Previewing Florida’s 2019 Opponents: Game Eleven, Missouri Tigers

Is this the year Florida stops treating Missouri like an FCS opponent? Because it would, objectively speaking, be a good time to.

Previously previewing:

Game 1: Miami Hurricanes

Game 3: Kentucky Wildcats

Game 4: Tennessee Volunteers

Game 6: Auburn Tigers

Game 7: LSU Tigers

Game 8: South Carolina Gamecocks

Game 9: Georgia Bulldogs

Game 10: Vanderbilt Commodores

MISSOURI TIGERS (2018: 8-5, 4-4 SEC)
Head Coach Returning starters 2018 offense 2018 defense
Barry Odom 7 offense, 6 defense 482 YPG/36.6 PPG 379 YPG/24.4 PPG
4th year (19-19) 80%, 40% of stat production 13th/18th in FBS 53rd/43rd in FBS

All time series: Missouri 5, Florida 3

Last meeting: Missouri 38, Florida 17 (2018)

Introduction: 2015 and 2016 aside, Missouri has developed an annoying label as Florida’s kryptonite. For whatever reason, the Gators seem to feel entitled to take a nap whenever they share the same field as the Tigers from CoMo. Predictably, the results have been horrendous; Mizzou has won four of the last six matchups with Florida by a combined 98 points (or an average of 24.5 points). Luckily, the Gators haven’t really cost themselves anything of real value with any of those losses. 2013 and 2017 were the Gator football equivalent of Hiroshima and Nagasaki, so neither team was going to accomplish anything with a win over Mizzou anyway, the 2014 loss essentially got Will Muschamp fired, and Florida somehow rebounded from the 2018 debacle to reach- and win- a New Year’s Six Bowl as was the goal from fall camp. Fail to take Missouri seriously enough times, though, and eventually it will come at an appreciable cost. And with a tougher schedule than last year, Florida’s margin for head scratching losses to inferior teams is smaller in 2019, so this would be the optimal time to start taking Missouri seriously.

Offensive breakdown

12,193 passing yards’ worth of production are gone with the graduation of QB Drew Lock, and ordinarily that would be a huge problem for any team, much less Missouri. And while Oklahoma and Ohio State definitely shared the NCAA transfer portal gold medal by adding Jalen Hurts and Justin Fields, respectively, Missouri quietly took the bronze and added former Clemson QB Kelly Bryant. He’s not a Heisman Trophy candidate, and he’s not a great passer, but he’s an effective passer (2,802 passing yards in 2017) and a legitimate threat to beat you with his legs (665 rushing yards in 2017) to boot. There are far worse distinctions a quarterback can earn than losing the starting job to Trevor Lawrence, and if anybody can pick up where Lock left off, it’s him.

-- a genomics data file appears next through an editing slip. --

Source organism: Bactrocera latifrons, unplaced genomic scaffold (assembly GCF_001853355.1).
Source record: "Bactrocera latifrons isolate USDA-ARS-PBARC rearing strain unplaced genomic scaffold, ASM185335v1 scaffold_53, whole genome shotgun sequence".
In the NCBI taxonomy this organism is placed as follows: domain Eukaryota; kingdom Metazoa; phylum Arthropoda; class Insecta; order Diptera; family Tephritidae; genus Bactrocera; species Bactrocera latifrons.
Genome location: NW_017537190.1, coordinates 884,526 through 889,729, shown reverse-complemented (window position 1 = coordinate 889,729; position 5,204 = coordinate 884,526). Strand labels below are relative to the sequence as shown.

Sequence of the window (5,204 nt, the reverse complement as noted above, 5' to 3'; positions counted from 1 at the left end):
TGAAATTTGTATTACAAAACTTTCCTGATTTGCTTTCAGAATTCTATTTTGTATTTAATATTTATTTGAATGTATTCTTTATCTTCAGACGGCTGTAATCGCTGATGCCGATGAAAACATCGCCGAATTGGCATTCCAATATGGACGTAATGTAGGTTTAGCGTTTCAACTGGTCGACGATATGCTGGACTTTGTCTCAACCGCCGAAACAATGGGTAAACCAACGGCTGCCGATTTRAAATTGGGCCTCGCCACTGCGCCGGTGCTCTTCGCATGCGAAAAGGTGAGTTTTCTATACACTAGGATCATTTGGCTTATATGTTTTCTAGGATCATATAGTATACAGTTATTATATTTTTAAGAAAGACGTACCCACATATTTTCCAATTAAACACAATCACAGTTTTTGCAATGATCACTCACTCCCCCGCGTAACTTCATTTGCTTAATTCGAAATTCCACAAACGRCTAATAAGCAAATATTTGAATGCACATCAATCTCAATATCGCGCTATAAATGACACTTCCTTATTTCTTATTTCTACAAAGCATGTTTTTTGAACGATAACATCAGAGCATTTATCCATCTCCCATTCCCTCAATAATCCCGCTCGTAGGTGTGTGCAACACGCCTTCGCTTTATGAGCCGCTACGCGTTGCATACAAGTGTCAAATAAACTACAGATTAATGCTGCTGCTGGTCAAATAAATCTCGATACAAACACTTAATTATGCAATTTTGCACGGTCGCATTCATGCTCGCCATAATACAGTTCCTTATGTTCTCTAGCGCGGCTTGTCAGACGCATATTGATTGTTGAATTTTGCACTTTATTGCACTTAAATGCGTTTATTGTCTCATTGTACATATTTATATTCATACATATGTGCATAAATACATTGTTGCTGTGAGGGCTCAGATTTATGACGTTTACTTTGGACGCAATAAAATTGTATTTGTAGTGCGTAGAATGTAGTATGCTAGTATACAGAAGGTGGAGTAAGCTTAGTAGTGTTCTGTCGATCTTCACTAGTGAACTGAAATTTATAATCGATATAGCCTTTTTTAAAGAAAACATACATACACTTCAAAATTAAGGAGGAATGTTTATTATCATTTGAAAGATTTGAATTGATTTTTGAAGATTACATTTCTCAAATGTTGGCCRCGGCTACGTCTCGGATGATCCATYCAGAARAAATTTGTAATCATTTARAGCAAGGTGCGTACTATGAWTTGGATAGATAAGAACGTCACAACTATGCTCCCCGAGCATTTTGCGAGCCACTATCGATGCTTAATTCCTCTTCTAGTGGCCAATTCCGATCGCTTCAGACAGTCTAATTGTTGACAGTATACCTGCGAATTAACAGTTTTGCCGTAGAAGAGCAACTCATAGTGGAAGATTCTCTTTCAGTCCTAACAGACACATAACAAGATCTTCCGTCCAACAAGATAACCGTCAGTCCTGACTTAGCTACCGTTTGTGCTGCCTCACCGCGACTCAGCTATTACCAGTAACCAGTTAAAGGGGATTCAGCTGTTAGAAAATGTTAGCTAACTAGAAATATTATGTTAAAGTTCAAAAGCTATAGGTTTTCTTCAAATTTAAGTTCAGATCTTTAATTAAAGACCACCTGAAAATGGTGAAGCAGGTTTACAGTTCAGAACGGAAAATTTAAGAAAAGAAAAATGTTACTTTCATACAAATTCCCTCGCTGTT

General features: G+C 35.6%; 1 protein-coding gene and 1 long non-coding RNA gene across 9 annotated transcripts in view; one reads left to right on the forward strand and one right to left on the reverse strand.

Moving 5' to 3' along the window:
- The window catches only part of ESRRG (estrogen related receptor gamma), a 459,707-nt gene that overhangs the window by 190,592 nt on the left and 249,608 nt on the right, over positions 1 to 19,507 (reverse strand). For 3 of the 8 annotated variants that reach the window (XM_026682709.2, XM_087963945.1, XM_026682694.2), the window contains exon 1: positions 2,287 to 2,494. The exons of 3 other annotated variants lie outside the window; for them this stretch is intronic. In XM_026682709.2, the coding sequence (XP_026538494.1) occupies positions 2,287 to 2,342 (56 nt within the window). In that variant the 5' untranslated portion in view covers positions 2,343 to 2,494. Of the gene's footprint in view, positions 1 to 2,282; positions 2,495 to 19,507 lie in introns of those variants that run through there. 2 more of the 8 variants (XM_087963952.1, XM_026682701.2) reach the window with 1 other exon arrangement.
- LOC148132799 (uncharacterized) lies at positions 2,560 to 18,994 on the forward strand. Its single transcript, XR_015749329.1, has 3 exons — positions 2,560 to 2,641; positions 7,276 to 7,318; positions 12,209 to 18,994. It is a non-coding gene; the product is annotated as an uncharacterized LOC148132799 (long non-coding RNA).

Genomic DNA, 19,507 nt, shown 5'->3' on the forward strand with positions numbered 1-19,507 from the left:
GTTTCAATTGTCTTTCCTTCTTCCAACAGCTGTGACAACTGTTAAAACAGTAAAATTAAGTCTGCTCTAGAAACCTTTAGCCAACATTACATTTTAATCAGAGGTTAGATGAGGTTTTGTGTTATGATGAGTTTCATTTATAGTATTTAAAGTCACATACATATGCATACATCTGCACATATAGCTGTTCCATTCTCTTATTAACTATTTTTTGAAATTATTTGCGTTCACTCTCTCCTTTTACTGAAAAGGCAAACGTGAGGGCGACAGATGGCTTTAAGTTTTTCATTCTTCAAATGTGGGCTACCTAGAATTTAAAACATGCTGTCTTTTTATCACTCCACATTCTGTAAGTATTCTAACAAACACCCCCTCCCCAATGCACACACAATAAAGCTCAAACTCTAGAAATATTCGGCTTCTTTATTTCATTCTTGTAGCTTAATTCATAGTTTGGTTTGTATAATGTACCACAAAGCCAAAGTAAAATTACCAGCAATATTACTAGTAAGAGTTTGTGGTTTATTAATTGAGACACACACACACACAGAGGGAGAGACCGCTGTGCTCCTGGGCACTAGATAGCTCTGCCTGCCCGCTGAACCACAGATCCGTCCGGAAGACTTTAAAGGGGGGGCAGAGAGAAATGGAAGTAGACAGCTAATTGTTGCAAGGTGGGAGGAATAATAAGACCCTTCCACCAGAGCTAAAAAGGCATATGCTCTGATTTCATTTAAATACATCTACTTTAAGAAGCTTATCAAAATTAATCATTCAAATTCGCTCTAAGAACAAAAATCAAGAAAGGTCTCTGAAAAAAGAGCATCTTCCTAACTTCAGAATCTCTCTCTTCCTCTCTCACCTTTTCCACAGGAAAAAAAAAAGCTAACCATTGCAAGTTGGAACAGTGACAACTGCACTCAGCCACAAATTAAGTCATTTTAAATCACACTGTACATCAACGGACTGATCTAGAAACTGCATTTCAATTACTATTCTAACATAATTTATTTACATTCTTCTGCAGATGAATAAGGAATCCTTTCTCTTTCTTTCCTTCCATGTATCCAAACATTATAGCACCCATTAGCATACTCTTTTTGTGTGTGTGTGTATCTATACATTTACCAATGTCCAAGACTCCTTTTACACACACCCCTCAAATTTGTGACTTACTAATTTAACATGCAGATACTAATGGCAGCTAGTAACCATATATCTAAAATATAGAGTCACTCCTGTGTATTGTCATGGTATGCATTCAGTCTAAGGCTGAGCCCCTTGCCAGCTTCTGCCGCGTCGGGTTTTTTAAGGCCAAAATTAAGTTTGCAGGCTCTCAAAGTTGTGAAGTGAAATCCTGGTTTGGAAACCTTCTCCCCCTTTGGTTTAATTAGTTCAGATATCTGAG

Larry Rountree should help him hit the ground running. The rising junior tailback broke out as a sophomore last year (1,216 yards and 11 TD’s) and has surreptitiously become one of the best running backs in the SEC. Behind him, Tyler Badie (437 yards, 2 TD’s in 2018) should step into the RB2 role vacated by Damarea Crockett quite nicely, so depth isn’t an issue for Mizzou. And the offensive line returns three of last year’s five starters, including preseason All-SEC picks Trystan Colon-Castillo and Tre’Vour Wallace-Simms. Between a mass of humanity on its line, two proven tailbacks and a running quarterback, Missouri should have quite the ground game in 2019.

Rounding out the offense is a strong set of pass catchers. Rising sophomores Jalen Knox (27 catches for 419 yards in 2018) and Kam Scott (eight catches for 214 yards) will look to slide into larger roles with the departure of Emanuel Hall, as will tight end Albert Okwuegbunam (43 catches for 466 yards) with the departure of Kendall Blanton. Also back is slot receiver Johnathan Johnson (59 catches for 737 yards), as are five more receivers who have caught at least one pass in their careers. The question is, are they good enough to make plays against the top secondaries in the nation?

Offensive grade: A. Rarely do you see a college football team finish 13th in the nation in total offense, lose its four year starting quarterback, and be poised to not miss a beat the following year, but that’s the case with Missouri. Assuming Bryant makes the transition fairly hiccup-free, this offense is going to be one of the best in college football.

Defensive breakdown

Missouri’s defensive line had trouble generating much pressure on opposing quarterbacks last year, but a stout interior of that defensive line made it difficult for others to run the ball on them. Even with Terry Beckner gone to the NFL, that should again be the case this year, as Texas transfer Jordan Elliott should anchor the middle of that line. The end position is the one that’s worrisome for the Tigers. Akial Byers is good enough against the ground game to be a probable starters, but between Trajan Jeffcoat, ex-LSU Tiger Sci Martin Jr. and Chris Turner, somebody has to emerge as a legitimate pass rusher.

The linebacker corps is led by Cale Garrett, who led the team with 106 tackles last year. But he’s going to need help. The presumptive starters on the outside are Nick Bolton (weak side) and Gerald Nathan (strong side) after strong springs, but Bolton played sparingly in 2018 and Nathan took a redshirt. How well these guys step into starting roles in 2019 will go a long way toward determining the success of this defense- particularly if they can help shut down the run.